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A couple and their two-year-old daughter took off from the airport in Shelter Cover, California when disaster struck. Five minutes into the flight, their single-engine Cirrus SR22 lost power. The pilot realized they were too low over the Mendocino County woods to recover from the dive. Once upon a time, this sort of failure could spell certain death. But luckily, the family’s plane was outfited with a Whole Aircraft Recovery Parachute System, which slowed their fall enough they all only suffered minor injuries.

I know what you’re thinking, a parachute big enough for entire airplanes? This miracle of modern engineering hasn’t always been an option. In fact, it took surviving a fall in a partially-collapsed hang glider in 1975 for inventor Boris Popov to realize the WARP system was even possible.

The system on the SR22 was the Cirrus Airframe Parachute System, designed specifically for that plane. It was the first of its kind certified by the FAA (1998), and Cirrus is the only aircraft company offering a Ballistic Recovery Systems chute as standard equipment.

An ultralight Cirrus aircraft descending by parachute, mountains visible in the background.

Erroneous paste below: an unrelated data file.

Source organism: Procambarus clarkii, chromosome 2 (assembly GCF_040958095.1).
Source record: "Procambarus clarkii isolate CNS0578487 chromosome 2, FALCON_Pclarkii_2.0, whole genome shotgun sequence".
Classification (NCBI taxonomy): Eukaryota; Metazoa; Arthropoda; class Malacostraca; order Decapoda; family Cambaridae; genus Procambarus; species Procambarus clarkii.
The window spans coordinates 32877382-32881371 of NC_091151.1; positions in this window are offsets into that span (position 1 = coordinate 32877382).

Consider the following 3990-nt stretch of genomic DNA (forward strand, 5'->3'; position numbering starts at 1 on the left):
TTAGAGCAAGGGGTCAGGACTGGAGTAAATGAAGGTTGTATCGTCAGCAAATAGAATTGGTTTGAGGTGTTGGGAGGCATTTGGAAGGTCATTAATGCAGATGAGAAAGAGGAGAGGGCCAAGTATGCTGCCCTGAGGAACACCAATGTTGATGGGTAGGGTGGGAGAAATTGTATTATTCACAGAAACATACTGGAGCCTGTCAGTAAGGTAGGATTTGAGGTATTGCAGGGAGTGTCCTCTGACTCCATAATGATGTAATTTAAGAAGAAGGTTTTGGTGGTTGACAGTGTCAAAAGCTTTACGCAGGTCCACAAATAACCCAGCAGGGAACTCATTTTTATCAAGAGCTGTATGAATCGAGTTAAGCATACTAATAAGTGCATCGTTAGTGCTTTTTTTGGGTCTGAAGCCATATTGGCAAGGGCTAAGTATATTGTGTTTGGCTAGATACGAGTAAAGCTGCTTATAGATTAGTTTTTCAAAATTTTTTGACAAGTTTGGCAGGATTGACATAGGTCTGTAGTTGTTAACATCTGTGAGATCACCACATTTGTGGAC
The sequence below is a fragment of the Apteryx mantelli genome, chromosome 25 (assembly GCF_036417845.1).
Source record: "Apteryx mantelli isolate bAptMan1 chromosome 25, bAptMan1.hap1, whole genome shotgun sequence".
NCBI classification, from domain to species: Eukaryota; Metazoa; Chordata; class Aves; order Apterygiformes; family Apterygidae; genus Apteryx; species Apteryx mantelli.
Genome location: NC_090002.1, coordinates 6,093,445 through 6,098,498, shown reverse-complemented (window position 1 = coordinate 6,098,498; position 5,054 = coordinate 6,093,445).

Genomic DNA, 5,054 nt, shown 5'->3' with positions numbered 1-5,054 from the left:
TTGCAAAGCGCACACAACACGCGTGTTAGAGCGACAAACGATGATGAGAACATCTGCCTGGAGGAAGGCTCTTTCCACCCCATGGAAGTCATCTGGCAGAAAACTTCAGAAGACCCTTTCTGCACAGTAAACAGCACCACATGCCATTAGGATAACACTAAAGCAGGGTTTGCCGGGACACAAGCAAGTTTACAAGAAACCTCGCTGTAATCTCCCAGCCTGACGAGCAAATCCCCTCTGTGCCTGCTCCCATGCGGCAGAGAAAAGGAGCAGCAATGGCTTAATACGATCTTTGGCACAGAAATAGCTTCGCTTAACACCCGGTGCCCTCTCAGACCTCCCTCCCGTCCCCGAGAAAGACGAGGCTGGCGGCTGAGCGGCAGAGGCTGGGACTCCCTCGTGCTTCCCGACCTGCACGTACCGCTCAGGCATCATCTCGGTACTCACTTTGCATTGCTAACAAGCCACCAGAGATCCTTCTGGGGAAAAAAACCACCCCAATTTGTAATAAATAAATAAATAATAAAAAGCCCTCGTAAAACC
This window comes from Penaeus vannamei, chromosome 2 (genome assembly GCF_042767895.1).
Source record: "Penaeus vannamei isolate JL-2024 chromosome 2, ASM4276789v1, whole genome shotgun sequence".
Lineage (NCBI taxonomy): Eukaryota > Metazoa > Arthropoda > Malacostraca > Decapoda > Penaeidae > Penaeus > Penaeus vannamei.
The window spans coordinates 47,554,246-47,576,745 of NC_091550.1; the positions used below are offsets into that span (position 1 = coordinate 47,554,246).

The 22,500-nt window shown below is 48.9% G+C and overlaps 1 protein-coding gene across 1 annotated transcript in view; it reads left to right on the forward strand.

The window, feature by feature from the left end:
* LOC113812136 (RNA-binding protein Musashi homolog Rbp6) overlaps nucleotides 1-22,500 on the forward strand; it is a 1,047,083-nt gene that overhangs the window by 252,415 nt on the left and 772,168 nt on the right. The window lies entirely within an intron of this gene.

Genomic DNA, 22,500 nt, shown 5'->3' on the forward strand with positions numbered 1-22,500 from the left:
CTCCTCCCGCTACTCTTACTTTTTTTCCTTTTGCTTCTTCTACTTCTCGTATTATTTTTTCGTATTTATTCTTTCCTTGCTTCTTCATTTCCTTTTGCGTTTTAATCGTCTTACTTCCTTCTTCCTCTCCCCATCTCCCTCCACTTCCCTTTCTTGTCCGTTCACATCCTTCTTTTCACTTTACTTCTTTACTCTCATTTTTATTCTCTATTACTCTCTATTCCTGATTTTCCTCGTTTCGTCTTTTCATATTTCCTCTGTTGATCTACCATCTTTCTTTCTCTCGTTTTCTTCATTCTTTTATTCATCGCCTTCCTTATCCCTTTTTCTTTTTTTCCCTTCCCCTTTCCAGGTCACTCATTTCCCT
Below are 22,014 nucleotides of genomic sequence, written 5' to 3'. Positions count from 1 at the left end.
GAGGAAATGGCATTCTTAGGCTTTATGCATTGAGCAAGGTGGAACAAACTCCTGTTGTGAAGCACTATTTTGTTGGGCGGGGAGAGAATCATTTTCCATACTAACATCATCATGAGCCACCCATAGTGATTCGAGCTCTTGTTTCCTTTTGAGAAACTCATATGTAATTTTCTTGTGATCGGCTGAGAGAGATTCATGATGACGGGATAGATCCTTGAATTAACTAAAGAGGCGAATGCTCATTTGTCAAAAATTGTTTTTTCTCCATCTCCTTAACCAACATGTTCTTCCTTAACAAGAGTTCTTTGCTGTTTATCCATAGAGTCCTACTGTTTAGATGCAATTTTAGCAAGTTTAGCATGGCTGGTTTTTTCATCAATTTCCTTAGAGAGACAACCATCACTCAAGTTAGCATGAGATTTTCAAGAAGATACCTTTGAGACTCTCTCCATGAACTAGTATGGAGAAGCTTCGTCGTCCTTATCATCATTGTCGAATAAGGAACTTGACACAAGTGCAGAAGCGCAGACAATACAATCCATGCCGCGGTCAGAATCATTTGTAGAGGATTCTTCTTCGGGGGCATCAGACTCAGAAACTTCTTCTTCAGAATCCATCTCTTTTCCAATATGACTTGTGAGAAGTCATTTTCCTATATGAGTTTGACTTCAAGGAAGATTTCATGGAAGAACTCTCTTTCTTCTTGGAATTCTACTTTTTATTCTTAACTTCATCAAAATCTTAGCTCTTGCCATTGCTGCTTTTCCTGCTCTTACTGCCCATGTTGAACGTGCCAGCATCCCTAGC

Cirrus Airplane Parachute System | Cirrus Aircraft

Of course a system like this has shortcomings. The Shelter Cover Fire Department pointed out that the plane was destroyed crashing through the forest during the uncontrolled landing. The parachute actually got caught in the trees, leaving the plane suspended 100 feet above the ground. Then it broke lose and the plane plummeted the rest of the way. Yikes!

“Despite the challenging terrain, all three occupants of the aircraft sustained only minor injuries, thanks to the aircraft’s built-in parachute system…Even with the parachute the parties involved were extremely fortunate to only receive minor injuries.”

Shelter Cover Fire Department

Captain Quincy Cromer of the Sheriff’s Department added, “These are usually worst-case scenarios. The fact that they had only minor scratches and abrasions is a miracle.”

The family, who hails from Roseville, 170 miles southeast of the crash, was presumably on their way home. Here’s to hoping them all a speedy recovery. Meanwhile, The Federal Aviation Administration and the National Transportation Safety Board are investigating the incident.

Next, read about heroic high schoolers who lifted a crashed Subaru of a mother and toddler, or if you’re feeling brave, you can see onboard video of a different Cirrus airplane deploying its parachute during a dizzying spin, embedded below: